Breeds | By Kwinten Alexander | Feb 1, 2020
Huskies are amazing animals – they look spectacular, they are loyal, they are affectionate, and they bond with people very quickly. How smart are huskies? Well, if you consider that they are often used as work dogs, that should give you an answer – they are some of the sharpest and most aware dogs you will ever find – easy to train, and loving in a way that you might not see in other breeds.
A lot of people don’t really think about the intelligence of the dog – instead of thinking “how smart are Huskies?” they think about obedience or stubbornness instead – which is the wrong way of looking at it.
You see, Huskies are independent. They care about what their owners want, but they also think about what they want and make their own decisions – so sometimes if they seem hard to train, it’s not that they don’t understand the training, it’s their intelligence kicking in and them thinking they know better.
You can work around this – and you’ll find that a well-trained Husky is amazing. As a service animal, for example, a Husky is a great choice – they can make judgements about things like whether it’s safe to walk into a road – and make smarter decisions than other, more ‘easily led’ dogs.
Huskies are very energetic, and if you aren’t able to give them the amount of exercise that they crave, they will become rather destructive. With enough training, walks, and the right toys, a Husky will be able to use it's energy for good.
They are also pack animals, so they need to socialize – if you can’t give them the attention they need, and get them out and playing with other dogs, then they will probably be pretty unhappy.
Those who adopt huskies while they are young, and then spend time working with them and training them, and who are able to give them an active lifestyle, find that they do make amazing companions.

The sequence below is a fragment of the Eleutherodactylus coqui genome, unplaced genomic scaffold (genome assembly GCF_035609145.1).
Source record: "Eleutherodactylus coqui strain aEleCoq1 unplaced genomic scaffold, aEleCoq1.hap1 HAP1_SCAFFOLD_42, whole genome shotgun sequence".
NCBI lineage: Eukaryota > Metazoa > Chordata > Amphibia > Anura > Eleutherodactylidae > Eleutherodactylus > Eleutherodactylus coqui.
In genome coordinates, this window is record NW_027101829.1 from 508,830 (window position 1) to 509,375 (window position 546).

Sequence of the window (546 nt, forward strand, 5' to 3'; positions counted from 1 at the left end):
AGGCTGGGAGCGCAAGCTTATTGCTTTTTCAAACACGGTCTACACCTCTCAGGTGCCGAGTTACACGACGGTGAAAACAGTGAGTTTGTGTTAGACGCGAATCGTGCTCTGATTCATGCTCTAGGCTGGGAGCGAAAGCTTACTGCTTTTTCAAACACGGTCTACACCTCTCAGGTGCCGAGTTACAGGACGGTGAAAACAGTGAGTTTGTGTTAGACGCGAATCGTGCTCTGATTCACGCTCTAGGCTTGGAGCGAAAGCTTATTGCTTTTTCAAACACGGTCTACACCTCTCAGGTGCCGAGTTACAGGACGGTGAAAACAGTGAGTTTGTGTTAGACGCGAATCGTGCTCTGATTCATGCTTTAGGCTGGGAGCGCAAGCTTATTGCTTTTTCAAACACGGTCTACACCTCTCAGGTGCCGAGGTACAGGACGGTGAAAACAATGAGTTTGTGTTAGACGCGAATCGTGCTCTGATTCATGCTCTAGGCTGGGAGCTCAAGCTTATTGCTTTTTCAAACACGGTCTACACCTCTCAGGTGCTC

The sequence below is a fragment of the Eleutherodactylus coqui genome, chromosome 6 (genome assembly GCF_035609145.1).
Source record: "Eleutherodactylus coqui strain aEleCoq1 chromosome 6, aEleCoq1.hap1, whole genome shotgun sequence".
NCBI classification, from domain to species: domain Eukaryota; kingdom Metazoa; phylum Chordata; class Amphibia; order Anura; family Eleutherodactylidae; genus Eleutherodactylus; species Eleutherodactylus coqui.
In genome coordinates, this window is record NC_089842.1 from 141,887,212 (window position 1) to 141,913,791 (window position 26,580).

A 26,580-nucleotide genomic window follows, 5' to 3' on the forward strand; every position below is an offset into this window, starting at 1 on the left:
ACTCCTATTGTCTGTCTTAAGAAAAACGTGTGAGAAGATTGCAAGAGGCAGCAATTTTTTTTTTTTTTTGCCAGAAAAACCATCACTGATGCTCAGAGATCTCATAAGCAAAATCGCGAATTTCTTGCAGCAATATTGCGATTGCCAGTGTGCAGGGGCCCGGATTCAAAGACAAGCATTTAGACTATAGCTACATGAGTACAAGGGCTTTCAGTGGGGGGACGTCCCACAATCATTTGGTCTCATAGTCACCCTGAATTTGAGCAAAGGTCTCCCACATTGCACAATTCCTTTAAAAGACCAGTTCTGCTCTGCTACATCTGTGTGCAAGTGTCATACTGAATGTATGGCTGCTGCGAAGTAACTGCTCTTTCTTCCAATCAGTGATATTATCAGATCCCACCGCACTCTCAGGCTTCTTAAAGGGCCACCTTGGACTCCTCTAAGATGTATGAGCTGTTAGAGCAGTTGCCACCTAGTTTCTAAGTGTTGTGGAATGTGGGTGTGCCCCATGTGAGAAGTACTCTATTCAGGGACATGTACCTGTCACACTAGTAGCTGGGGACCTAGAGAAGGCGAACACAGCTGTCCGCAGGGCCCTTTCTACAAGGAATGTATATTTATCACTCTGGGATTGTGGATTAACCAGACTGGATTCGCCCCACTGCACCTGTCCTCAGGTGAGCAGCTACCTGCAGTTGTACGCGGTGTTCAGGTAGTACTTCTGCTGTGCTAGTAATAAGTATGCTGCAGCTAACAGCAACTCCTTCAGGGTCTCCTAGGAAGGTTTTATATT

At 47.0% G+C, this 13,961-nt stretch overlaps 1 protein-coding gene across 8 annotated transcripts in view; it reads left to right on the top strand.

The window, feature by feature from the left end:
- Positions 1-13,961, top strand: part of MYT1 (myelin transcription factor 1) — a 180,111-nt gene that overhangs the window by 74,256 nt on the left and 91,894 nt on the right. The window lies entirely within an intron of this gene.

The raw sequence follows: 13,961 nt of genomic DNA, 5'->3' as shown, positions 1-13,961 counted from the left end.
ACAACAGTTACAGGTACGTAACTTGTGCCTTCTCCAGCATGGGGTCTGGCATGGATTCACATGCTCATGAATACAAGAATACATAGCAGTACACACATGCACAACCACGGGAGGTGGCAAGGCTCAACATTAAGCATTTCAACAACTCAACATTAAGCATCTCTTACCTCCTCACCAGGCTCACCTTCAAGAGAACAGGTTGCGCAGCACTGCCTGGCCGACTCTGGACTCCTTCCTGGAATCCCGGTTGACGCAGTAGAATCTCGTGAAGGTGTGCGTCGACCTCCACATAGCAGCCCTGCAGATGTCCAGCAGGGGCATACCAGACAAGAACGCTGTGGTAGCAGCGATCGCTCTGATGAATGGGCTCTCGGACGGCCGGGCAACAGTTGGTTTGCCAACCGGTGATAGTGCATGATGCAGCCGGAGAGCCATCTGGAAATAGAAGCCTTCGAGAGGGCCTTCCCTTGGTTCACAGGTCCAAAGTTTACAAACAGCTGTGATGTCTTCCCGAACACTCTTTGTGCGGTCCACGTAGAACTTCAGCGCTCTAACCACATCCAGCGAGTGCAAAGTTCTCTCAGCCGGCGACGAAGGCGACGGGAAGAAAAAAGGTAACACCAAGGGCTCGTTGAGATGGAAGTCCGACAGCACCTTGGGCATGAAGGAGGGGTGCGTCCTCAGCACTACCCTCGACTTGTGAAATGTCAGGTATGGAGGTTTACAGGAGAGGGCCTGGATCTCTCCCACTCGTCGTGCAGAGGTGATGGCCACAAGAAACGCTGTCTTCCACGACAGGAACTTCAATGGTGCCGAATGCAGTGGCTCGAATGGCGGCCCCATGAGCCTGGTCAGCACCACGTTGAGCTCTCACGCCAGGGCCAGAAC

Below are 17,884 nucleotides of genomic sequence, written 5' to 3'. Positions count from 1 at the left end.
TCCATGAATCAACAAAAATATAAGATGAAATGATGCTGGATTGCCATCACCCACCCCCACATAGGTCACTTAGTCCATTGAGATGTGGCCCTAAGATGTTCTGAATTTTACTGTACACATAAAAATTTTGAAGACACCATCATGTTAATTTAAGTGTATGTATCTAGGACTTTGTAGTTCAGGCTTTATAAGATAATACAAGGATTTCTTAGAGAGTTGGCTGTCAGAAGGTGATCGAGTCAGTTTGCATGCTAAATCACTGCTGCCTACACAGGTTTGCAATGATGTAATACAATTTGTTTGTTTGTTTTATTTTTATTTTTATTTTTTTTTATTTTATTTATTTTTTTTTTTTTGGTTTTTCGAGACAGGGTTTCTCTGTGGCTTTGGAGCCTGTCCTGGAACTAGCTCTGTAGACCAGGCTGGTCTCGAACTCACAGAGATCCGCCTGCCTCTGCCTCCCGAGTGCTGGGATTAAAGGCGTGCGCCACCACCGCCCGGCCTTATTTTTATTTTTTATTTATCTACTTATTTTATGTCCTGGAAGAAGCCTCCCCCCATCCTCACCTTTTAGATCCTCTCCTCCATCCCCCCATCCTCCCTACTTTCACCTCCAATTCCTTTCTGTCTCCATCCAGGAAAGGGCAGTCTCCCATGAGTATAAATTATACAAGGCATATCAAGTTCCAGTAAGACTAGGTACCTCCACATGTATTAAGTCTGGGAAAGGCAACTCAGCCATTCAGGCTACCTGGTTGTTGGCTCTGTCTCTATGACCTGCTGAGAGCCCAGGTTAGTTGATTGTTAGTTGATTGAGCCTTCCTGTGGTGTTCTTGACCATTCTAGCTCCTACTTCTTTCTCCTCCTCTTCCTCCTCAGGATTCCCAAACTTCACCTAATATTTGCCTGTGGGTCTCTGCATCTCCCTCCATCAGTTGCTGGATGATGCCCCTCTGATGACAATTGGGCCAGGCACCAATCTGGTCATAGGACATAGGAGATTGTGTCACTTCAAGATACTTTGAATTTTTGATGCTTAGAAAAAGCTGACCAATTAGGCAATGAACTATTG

It’s a good idea to start training early on – that’s not to say that you can’t adopt an older husky and tame it, but just like kids, huskies learn very quickly while they’re young, and you’ll find that older, free spirits, are a little tougher to work with. If you have other pets, then you definitely want to acclimatize your husky to them early on – because when they grow up they become very big dogs, and you’ll struggle if they are hostile to your cat or your other dogs.
Don’t keep a Husky cooped up inside – remember that their natural desire is to run free, and it’s unfair to them to not give them a chance to burn off that excess energy.
You will quickly see what the traits of your pet are when you work with them, and if you have any concerns – for example if it looks like your pet is hostile to another type of animal – that will give you an idea of what precautions to take when they get bigger.
Huskies make great, loyal pets for most households, but they are headstrong and smart and you need to remember that.